I would date my tendency to question the truth of the "five canonicals" to reading those two books. I am now much more willing to consider the inclusion of other victims - Mckenzie - and to exclude others - Stride, MJK even Eddowes.

I suppose the idea behind the idea of no single killer is that the successive creation of a single "identity" (initially Leather Apron, then JtR) created a "frenzied", super-charged atmosphere in which press, public and police were all minded to think in terms of a SINGLE killer and may have conflated murders that were actually the work of other hands (Stride, MJK notably).

Since the question of method remains controversial it is not an idea that we can dismiss lightly, I feel. It sings in my head all the time nowadays, when I contemplate posts on here, read a new Ripper-related book, or consider a theory being put forward.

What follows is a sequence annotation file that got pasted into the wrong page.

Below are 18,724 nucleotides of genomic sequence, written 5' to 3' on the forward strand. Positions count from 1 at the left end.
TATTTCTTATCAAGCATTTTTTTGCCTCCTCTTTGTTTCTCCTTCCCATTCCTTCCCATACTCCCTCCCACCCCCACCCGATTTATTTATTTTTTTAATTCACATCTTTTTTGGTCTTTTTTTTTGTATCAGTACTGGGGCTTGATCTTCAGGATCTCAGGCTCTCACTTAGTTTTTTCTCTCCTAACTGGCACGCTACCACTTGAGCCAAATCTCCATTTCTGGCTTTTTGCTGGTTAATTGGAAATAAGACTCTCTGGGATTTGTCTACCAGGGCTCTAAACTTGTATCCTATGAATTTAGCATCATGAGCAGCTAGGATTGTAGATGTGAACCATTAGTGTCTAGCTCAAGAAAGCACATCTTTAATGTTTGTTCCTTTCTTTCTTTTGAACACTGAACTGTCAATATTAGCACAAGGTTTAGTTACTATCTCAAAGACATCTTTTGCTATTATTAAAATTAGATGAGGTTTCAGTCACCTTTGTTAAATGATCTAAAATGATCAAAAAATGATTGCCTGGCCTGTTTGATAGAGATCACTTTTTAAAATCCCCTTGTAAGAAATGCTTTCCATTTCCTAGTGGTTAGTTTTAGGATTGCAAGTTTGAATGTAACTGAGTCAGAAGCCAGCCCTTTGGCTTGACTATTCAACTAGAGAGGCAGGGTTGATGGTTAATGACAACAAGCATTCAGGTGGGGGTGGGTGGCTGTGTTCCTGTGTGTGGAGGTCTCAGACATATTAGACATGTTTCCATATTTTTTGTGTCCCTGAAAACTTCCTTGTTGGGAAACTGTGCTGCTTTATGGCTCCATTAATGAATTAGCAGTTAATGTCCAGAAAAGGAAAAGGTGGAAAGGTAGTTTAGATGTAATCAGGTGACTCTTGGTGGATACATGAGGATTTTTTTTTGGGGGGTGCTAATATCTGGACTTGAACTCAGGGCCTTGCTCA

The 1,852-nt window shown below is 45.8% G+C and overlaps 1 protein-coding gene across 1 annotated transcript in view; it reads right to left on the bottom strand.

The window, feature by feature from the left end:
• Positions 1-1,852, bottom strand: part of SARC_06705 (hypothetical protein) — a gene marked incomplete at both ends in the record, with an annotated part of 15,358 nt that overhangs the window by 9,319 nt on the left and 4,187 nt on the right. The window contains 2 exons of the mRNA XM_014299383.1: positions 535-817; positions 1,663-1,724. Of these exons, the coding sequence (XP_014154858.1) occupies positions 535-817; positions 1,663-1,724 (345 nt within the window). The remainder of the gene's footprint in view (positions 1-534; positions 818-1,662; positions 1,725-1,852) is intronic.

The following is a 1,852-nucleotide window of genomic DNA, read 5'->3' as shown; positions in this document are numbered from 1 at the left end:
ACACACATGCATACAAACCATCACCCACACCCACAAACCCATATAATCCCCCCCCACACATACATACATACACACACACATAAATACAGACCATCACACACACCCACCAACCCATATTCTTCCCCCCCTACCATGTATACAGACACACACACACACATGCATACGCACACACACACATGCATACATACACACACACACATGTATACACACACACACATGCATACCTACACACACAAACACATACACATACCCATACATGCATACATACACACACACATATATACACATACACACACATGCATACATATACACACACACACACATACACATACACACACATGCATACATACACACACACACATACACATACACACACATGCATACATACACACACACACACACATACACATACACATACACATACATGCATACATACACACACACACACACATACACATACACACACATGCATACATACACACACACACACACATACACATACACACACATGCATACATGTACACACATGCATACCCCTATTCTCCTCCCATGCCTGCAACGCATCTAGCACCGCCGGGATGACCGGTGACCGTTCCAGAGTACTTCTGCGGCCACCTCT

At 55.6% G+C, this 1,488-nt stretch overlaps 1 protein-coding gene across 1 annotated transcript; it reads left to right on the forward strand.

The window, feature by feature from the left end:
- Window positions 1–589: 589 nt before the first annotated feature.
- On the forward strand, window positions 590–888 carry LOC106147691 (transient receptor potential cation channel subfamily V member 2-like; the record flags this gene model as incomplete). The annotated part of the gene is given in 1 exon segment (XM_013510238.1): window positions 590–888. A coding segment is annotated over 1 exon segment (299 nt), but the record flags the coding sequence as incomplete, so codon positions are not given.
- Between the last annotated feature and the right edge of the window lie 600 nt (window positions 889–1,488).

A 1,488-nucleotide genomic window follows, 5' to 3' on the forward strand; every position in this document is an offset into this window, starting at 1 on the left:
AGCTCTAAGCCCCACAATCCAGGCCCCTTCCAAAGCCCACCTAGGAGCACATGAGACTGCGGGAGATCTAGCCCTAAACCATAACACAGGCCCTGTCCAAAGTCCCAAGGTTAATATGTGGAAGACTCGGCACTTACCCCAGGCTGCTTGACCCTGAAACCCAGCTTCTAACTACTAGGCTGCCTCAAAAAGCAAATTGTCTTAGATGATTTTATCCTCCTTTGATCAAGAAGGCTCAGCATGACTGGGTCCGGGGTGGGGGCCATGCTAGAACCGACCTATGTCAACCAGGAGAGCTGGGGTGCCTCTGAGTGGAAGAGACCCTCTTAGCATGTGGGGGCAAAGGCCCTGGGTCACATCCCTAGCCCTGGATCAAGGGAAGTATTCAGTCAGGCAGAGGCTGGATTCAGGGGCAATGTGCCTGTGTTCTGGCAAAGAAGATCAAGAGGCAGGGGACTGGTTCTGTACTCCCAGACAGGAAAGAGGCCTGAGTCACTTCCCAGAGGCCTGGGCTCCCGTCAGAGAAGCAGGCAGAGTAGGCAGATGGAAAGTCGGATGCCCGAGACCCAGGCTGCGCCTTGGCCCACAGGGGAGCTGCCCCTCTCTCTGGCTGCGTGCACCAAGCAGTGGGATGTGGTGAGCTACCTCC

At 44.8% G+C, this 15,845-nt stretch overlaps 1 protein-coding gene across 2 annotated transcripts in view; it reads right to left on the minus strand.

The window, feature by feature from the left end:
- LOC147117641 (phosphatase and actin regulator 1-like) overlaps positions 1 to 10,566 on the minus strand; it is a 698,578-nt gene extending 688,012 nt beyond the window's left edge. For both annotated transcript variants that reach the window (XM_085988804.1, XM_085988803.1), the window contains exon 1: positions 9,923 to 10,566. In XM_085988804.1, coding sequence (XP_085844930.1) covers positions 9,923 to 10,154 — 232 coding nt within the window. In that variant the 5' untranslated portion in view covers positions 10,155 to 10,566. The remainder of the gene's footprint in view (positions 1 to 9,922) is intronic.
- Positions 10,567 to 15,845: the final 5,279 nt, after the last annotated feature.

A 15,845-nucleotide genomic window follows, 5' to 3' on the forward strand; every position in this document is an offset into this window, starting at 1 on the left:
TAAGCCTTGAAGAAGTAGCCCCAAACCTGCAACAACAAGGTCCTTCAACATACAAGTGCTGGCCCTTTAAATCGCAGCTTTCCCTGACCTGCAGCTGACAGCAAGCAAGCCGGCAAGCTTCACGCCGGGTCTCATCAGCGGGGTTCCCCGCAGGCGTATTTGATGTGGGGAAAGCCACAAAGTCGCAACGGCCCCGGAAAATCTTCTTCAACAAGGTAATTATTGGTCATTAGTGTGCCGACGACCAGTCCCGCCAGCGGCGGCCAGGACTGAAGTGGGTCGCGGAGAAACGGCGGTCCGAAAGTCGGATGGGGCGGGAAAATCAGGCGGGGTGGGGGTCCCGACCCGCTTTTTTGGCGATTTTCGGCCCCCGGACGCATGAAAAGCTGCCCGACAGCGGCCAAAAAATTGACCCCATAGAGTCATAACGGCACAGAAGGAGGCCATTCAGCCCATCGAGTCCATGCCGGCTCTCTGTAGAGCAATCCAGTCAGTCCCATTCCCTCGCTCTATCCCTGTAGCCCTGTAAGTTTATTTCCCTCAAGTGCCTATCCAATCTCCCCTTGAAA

Phil H
That is all well and good Phil but I asked what YOU think on the matter. Are we chasing a fictitious killer or not?

Mr Holmes
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  #34  
Old 11-25-2012, 01:27 PM
Phil H Phil H is offline
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I don't think "Jackthe Ripper" existed in the classic form, no.

I don't think the popular image of opera hat, cape and Gladstone bag is tenable, no.

I think MJK was probably killed by a separate hand and I am unsure (still) about Stride.

I think one killer may have killed Nichols and Chapman, maybe McKenzie.

Does that mean I no longer believe in JtR - as the man in the street would define him? I guess so.